Young Army soldiers will be battling ‘seasoned freedom fighters’ across two dozen North Carolina counties in a two-week ‘guerrilla warfare exercise’ where they attempt to overthrow an ‘illegitimate government’.
News of the training exercise comes just days after the anniversary of the Capitol riot and as the Justice Department announces the creation of a new ‘domestic terrorism’ unit to tackle what officials said is an ‘elevated threat from domestic violent extremists’.
Some questioned the close timing of the events, while others went further with fears that the Biden administration is ‘preparing for American Uprising’.
‘Biden’s military wargames fighting and killing American “Freedom Fighters” in guerilla (sic) warfare,’ one Twitter user posted in reaction to news of the guerilla warfare training on US soil.
Another Twitter user even questioned if the government was ‘trying to get troops accustomed to the idea of killing fellow Americans?’
However, the guerilla training exercise, known as Robin Sage, has actually been running every few months since the 1970s.
During Robin Sage training, young soldiers will face off against seasoned service members from units across Fort Bragg, acting as opposing forces and guerrilla freedom fighters, as well as ‘specially trained’ guerilla civilians.
Some social media users find the exercise concerning as the 143-year-old Posse Comitatus Act bars federal troops from participating in civilian law enforcement except when expressly authorized by law. The legislation cites military interference in civilian affairs as a threat to democracy and personal liberty.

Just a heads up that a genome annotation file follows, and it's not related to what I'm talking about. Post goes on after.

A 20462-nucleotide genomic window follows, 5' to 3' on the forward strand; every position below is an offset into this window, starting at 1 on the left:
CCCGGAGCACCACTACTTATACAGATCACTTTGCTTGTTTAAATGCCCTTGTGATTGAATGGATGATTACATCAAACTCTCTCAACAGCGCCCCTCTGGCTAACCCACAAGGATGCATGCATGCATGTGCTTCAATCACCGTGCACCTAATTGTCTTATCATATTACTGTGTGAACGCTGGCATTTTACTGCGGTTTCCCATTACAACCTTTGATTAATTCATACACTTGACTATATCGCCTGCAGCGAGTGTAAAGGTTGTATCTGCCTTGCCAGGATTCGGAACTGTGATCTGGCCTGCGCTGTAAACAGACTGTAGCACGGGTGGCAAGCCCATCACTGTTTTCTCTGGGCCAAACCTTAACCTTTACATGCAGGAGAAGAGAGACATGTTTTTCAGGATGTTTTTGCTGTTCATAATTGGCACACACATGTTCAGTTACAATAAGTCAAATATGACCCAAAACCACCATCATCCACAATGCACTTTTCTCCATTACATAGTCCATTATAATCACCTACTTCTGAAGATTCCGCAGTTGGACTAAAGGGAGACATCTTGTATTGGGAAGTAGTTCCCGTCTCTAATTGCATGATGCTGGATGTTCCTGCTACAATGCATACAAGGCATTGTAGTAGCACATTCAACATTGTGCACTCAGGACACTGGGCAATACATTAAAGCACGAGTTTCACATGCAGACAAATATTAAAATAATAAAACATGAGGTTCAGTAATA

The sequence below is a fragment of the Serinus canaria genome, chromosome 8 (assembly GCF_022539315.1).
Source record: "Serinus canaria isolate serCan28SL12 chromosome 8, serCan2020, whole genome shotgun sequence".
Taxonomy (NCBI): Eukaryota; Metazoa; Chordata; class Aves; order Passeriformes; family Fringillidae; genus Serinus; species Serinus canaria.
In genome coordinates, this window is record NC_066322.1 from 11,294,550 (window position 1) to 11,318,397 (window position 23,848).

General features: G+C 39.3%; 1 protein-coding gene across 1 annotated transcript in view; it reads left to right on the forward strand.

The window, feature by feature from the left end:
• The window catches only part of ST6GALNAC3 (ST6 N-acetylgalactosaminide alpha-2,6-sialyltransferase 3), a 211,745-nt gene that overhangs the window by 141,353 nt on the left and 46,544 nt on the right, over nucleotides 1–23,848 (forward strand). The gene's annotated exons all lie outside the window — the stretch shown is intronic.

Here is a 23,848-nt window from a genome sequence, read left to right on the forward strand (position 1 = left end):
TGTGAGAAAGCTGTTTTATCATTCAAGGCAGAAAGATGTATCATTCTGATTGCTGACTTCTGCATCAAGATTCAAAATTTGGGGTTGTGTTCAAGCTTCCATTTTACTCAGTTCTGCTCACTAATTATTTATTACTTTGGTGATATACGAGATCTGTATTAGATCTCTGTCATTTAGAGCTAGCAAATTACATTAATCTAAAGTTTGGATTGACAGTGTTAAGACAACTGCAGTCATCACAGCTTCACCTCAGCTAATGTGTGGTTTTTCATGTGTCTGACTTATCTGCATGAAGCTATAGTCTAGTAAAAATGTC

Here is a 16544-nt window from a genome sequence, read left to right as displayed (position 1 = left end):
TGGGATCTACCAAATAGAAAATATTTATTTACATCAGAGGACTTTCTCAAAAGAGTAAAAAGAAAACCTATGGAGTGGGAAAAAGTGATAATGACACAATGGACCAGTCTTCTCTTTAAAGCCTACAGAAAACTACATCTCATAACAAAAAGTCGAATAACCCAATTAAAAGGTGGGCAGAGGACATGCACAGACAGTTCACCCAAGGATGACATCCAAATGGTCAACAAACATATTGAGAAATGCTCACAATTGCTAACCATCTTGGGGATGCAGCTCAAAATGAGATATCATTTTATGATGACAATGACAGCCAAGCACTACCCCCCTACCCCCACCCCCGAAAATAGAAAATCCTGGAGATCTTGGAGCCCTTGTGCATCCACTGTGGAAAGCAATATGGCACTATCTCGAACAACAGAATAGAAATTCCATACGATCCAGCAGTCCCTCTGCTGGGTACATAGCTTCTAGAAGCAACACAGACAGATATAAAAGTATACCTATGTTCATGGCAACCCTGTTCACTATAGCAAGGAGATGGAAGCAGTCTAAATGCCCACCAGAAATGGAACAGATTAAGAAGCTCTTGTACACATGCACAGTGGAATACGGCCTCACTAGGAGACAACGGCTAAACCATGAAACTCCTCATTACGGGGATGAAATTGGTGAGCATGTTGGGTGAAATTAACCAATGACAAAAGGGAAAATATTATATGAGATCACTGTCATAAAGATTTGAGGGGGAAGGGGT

Others have implied the exercise is preparing soldiers to prevent an insurgence and fear it is training American troops how to fight their own people.
The Robin Sage exercise, which serves as the final exam in Special Forces Qualification Course training, will begin January 22 at an undisclosed location on private land.
It places soldiers in the ‘politically unstable’ fictional country of Pineland and forces them to conduct reconnaissance, raids, ambushes, and numerous other operations a ‘numerically superior enemy’.
‘The Special Forces candidates have to meet up with and make rapport with a third-world nation guerrilla force, train them up, and then work by, with, and through that guerrilla force to conduct combat operations against a numerically superior enemy occupying force,’ retired Special Forces warrant officer Steve Balestrieri, who typically runs the course, told Business Insider.
The US Army John F. Kennedy Special Warfare Center and School, which conducts the Robin Sage exercise, said teams are placed in a ‘real world setting characterized by armed conflict’ and presented with war-crime scenarios, such as a partner force wanting to execute a prisoner or destroy a village.
The soldiers are then tasked with negotiating the situations without violating war laws or losing the support of their allies.
‘Military members act as realistic opposing forces and guerrilla freedom fighters, also known as Pineland resistance movement,’ the center told the Charlotte Observer.
‘To add realism of the exercise, civilian volunteers throughout the state act as role players. Participation by these volunteers is crucial to the success of this training, and past trainees attest to the realism they add to the exercise.’